H.R. 2187 also defines an accredited investor to include natural persons who are brokers or investment advisors. While brokers are already considered accredited investors under Regulation D, investment advisers are not. Thus, the bill could provide investment opportunities for investment advisors under Section 4(a)(5) that are not otherwise available under Regulation D. Note that this provision relates to only natural persons, so it would not include investment advisors organized as limited liability companies or corporations. 

Finally, and most significantly, H.R 2187 would direct the SEC to adopt regulations affording accredited investor status under Section 4(a)(5) to natural persons who "have demonstrable education or job experience to qualify such person as having professional knowledge of a subject related to a particular investment," and whose education or experience is verified by Financial Industry Regulatory Authority or another self-regulatory organization. Regulation D contains no such provision. Thus, the bill could make the largely overshadowed Section 4(a)(5) relevant again in offerings to financially experienced investors — such as analysts, economists, industry specialists or even professors — whose net worth or individual income does not otherwise satisfy the bright-line test for accredited investors pursuant to Regulation D.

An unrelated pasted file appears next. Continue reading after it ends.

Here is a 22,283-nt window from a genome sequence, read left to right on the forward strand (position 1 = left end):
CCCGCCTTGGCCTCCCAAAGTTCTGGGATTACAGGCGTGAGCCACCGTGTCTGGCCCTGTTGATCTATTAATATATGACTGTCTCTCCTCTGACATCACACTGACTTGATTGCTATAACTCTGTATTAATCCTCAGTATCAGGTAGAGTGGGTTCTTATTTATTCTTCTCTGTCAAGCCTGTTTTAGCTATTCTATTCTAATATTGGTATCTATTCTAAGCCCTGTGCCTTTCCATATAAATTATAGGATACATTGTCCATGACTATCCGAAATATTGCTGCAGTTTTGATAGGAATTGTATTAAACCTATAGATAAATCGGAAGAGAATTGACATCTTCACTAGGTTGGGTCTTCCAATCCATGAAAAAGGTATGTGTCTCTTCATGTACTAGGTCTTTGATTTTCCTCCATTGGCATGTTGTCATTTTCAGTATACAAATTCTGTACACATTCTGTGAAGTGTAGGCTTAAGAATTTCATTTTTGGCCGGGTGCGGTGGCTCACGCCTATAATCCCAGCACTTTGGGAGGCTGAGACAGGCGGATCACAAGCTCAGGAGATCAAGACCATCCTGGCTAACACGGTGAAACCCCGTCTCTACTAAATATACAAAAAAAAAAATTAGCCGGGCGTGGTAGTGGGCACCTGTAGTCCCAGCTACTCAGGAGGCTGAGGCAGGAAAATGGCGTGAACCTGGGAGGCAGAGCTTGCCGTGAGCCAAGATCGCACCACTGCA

It is not clear how the SEC would determine who is and is not sufficiently "educated" or "experienced."  In its December report, the SEC proposed several means of assessing financial sophistication without relying on financial thresholds, including (i) the amount of money an individual has already invested, (ii) an individual's professional credentials, (iii) the number of prior offerings in which the individual has participated and (iv) an "accredited investor examination" that tests one's understanding of the risks involved in a private offering. The SEC has also proposed that employees of a private fund be deemed accredited investors for the purpose of investing in the fund for which they work. If the bill becomes law, the SEC will likely incorporate one or more of these designs in its implementing regulations.

Although H.R. 2187 purports to expand the definition of an accredited investor for only natural persons, it could result in a large number of corporations and other entities also qualifying as accredited investors. Under Rule 215, an entity is an accredited investor if its "equity owners" are all accredited investors. This provision is particularly likely to open up Section 4(a)(5) opportunities to management-owned companies as long as each owner is an accredited investor.

That said, while H.R. 2187 has the potential to breathe some life into Section 4(a)(5), the impact of this bill should not be overstated. As discussed, this bill would not affect Regulation D, unless the SEC chooses to harmonize the rules. Furthermore, offerings under Section 4(a)(5) would still be subject to the $5 million limitation, and the  prohibition on general solicitation and advertising.

The content of this article is intended to provide a general guide to the subject matter. Specialist advice should be sought about your specific circumstances.